Opened in June 1855, the Fort William Henry Hotel was located at the head of Lake George at its southernmost point in the Village of Caldwell (now Lake George Village). On a bluff, the 3-story hotel’s main building had a lake-facing frontage stretched out 235 feet with an east wing stretching an additional 115 feet.
After a successful first year, the building was sold and its new owner had the building jacked up, adding a main story with 16 foot high ceilings. An additional 2 stories were added to the main building with towers at either end. A similar tower was also added at the end of the east wing. These changes increased the hotel’s capacity from 350 to over 900 people. T.E. Roessle & Sons, the new owners, advertised plans to add a west wing to match the east wing, but those plans were never realized.
Running the length of the lakeside, a spectacular new veranda was built whose overhanging roof was supported by 30 foot tall Corinthian columns.
The resort, and its surrounding grounds, was a hub of activity where guests strolled enjoying the views or partook in other recreational activities.
At the turn of the century, the Fort William Henry was showing signs of age and several costly renovations to the interior and exterior were required, including private bathrooms.
Then, on the morning of June 24, 1909 at the onset of the summer season, the hotel was completely destroyed by fire.
The Second Fort William Henry Hotel
A year after the fire, the hotel’s owners, the Delaware & Hudson Railroad, committed to rebuilding a much smaller hotel that would accommodate around 150 guests. On June 17, 1911, the second Fort William Henry Hotel opened for business. The white stucco building was 3 stories with a red tile roof, and was designed to be less susceptible to a catastrophic fire, like the one that destroyed the first hotel.
While the hotel itself was smaller, the emphasis on being a lavish resort remained. The most notable new feature was the marble and concrete pergola along the lakefront. A walkway connected the hotel to the pergola. Guests would cross a bridge over the shore road which is now the location of the Beach Road public parking lot. People danced to music provided by a resident orchestra, and enjoyed refreshments while taking in the picturesque view.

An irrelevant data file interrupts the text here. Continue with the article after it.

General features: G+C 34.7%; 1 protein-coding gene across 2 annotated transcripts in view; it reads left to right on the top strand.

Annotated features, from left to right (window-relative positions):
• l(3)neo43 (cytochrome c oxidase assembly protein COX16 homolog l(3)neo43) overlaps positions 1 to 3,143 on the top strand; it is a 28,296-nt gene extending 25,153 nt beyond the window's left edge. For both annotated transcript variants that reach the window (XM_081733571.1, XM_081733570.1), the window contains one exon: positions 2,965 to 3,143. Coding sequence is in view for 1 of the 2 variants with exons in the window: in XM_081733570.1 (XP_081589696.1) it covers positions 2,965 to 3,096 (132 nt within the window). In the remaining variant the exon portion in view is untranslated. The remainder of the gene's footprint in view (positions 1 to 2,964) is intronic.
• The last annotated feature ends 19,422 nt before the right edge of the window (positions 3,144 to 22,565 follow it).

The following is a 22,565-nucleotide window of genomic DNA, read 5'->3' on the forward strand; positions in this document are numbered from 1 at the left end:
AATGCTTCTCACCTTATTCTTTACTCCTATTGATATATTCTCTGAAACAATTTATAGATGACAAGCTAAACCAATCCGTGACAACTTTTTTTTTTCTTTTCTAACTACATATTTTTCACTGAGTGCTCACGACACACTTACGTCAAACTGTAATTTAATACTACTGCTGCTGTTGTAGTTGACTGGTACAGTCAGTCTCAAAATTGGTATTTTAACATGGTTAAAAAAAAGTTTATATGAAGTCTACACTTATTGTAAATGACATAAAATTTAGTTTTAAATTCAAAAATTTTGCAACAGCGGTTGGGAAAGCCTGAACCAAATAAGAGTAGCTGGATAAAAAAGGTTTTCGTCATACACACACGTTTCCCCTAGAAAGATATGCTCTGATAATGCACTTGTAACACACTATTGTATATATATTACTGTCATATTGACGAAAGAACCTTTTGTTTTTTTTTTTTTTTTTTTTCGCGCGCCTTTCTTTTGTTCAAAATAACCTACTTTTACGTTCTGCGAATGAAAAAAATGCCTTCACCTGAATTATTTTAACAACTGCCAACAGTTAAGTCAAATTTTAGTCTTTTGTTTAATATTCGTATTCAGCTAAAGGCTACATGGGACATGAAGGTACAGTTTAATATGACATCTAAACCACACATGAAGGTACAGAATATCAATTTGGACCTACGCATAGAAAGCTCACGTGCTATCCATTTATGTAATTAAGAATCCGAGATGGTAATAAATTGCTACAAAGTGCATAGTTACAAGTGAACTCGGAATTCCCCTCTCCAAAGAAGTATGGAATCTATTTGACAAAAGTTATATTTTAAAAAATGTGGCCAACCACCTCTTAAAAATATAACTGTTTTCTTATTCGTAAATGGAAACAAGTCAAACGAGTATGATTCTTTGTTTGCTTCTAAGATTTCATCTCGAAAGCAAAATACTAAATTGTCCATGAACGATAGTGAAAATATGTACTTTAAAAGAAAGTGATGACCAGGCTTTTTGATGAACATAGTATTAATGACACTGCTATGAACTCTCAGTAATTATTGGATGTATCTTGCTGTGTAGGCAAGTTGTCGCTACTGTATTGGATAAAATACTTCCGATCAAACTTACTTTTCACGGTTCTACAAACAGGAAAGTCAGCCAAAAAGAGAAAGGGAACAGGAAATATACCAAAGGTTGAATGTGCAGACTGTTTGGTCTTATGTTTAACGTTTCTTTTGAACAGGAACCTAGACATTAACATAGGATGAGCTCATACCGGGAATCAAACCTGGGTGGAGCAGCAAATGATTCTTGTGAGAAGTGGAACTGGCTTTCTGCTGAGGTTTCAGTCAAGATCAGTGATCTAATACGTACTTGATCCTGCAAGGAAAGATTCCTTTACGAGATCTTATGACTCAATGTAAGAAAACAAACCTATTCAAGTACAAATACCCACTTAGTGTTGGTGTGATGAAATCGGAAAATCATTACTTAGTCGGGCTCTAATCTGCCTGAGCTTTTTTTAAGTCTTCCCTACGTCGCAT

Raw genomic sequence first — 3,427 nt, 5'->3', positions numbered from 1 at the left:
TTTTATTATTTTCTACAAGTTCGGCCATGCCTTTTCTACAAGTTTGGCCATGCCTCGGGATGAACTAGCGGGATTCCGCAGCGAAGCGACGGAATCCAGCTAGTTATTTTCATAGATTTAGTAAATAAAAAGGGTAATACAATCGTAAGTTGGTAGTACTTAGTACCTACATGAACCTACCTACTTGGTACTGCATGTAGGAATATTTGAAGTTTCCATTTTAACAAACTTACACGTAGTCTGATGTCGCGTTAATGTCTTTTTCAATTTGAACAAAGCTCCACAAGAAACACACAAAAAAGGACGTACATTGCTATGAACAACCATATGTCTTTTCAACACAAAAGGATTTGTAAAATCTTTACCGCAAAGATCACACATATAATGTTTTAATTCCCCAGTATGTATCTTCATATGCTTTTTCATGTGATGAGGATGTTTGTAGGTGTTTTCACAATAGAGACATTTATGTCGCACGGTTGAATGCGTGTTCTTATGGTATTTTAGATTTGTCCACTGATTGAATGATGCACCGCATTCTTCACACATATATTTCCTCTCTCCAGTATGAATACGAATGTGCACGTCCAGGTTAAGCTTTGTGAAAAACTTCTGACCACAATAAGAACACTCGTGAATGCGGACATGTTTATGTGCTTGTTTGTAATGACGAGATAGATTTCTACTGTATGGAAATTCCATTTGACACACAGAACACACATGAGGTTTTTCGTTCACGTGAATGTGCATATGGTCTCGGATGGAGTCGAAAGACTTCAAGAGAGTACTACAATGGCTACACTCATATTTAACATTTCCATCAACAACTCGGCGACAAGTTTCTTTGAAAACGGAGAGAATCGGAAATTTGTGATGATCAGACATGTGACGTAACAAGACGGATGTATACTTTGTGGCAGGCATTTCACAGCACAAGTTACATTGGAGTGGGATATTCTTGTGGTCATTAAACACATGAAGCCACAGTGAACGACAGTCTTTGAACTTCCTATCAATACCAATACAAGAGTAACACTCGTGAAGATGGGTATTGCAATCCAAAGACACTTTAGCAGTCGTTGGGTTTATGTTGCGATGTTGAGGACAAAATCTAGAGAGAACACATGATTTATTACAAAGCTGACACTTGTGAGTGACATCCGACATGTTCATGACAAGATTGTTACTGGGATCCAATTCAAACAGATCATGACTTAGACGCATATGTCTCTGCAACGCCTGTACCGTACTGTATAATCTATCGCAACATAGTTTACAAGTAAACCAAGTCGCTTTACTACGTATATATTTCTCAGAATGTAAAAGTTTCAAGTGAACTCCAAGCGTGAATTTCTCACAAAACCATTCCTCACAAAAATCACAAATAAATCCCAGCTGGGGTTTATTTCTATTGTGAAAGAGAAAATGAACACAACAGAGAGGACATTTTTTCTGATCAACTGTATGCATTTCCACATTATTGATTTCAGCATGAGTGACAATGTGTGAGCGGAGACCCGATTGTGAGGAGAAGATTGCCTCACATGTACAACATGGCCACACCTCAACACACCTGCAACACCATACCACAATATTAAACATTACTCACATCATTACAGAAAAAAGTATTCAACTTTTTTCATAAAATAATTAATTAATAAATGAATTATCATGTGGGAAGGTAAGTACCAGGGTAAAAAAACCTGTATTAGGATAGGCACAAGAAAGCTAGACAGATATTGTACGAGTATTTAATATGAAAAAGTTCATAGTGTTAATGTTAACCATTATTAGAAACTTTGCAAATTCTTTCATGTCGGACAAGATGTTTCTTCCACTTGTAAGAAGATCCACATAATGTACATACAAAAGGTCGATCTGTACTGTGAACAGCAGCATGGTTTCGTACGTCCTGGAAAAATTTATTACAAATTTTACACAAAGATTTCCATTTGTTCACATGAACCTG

From the latter part of 1912, the Fort William Henry Hotel opened to receive winter guests, making it a year-round resort, as it remains today. Guests enjoyed skating, sledding and skiing.
Towers Hall was built for use as an automobile garage. The building still stands and has been used as a theater and as a meeting/convention space.
The Great Depression saw a significant drop in business and the D&H Railroad would later sell the hotel.
New owners – Lots of Changes
The Fort William Henry Corporation was founded in 1952 by a group of entrepreneurs from Lake George and the Capital District. Its original purpose was to purchase and operate the Fort William Henry Hotel and to build a replica of the Fort William Henry fortress of the 1755 French and Indian War Period.
Around this same time, an attempt to meet the new tourist trend was made as a 64 unit motel was added to the property. The motel unit still stands and operates today as the Standard West unit. From 1959 through 1961, the restoration of the Fort William Henry fortress developed into a tourist attraction, but admission and gift shop sales were not enough to make up for losses by the hotel. A changing tourist profile no longer desired the old hotel.
In 1969, the Fort William Henry Corporation decided to demolish the old hotel and operate just the 64 unit motel as the Fort William Henry Motor Inn. However, the hotel’s dining room and kitchen were saved and renovated in 1971-72 as the White Lion Room. The service wing was also kept. These buildings remain and are still in use. The service wing is now used as administrative offices.
A gala event is planned to celebrate the White Lion Room’s 100th anniversary.
1984 brought expansion in the addition of a 35 room annex and indoor pool, which is still in use as the Premium East building.
Building to the present day Fort William Henry Hotel and Conference Center
In 1999-2000, hoping to attract the business crowd, the corporation constructed a 10,500 square foot conference center connected to the Trolley Restaurant, which is now the Village Blacksmith Steakhouse. In order to attract larger conferences, it was decided that additional upscale accommodations were needed. Thus, the decision was made to construct a 5-story all suite hotel on the footprint of the 1911 hotel. Designs for the new hotel closely mirrored those of the 1911 hotel as well.
Ground was broken on October 30, 2002, and the Fort William Henry Hotel opened to receive its first guests on July 18, 2004.